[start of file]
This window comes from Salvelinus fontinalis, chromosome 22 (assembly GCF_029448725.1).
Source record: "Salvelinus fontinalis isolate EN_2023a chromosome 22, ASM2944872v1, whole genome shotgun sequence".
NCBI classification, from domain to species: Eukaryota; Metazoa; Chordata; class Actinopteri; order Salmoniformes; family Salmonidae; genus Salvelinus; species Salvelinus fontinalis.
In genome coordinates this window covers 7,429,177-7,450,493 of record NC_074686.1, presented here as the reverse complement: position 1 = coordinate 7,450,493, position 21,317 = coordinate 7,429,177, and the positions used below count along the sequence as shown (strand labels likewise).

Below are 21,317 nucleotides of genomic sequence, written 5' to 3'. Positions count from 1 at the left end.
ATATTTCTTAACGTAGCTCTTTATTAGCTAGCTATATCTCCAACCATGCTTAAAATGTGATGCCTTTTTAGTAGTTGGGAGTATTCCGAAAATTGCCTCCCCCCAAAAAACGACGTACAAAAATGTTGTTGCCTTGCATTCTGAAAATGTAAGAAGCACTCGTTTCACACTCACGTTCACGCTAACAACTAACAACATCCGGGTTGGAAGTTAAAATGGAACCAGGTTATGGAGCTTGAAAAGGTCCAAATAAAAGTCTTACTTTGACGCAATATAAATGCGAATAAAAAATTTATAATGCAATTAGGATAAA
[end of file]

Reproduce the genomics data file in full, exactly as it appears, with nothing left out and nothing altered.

This window comes from Salvelinus fontinalis, chromosome 22 (assembly GCF_029448725.1).
Source record: "Salvelinus fontinalis isolate EN_2023a chromosome 22, ASM2944872v1, whole genome shotgun sequence".
NCBI classification, from domain to species: Eukaryota; Metazoa; Chordata; class Actinopteri; order Salmoniformes; family Salmonidae; genus Salvelinus; species Salvelinus fontinalis.
In genome coordinates this window covers 7,429,177-7,450,493 of record NC_074686.1, presented here as the reverse complement: position 1 = coordinate 7,450,493, position 21,317 = coordinate 7,429,177, and the positions used below count along the sequence as shown (strand labels likewise).

Below are 21,317 nucleotides of genomic sequence, written 5' to 3'. Positions count from 1 at the left end.
ATATTTCTTAACGTAGCTCTTTATTAGCTAGCTATATCTCCAACCATGCTTAAAATGTGATGCCTTTTTAGTAGTTGGGAGTATTCCGAAAATTGCCTCCCCCCAAAAAACGACGTACAAAAATGTTGTTGCCTTGCATTCTGAAAATGTAAGAAGCACTCGTTTCACACTCACGTTCACGCTAACAACTAACAACATCCGGGTTGGAAGTTAAAATGGAACCAGGTTATGGAGCTTGAAAAGGTCCAAATAAAAGTCTTACTTTGACGCAATATAAATGCGAATAAAAAATTTATAATGCAATTAGGATAAA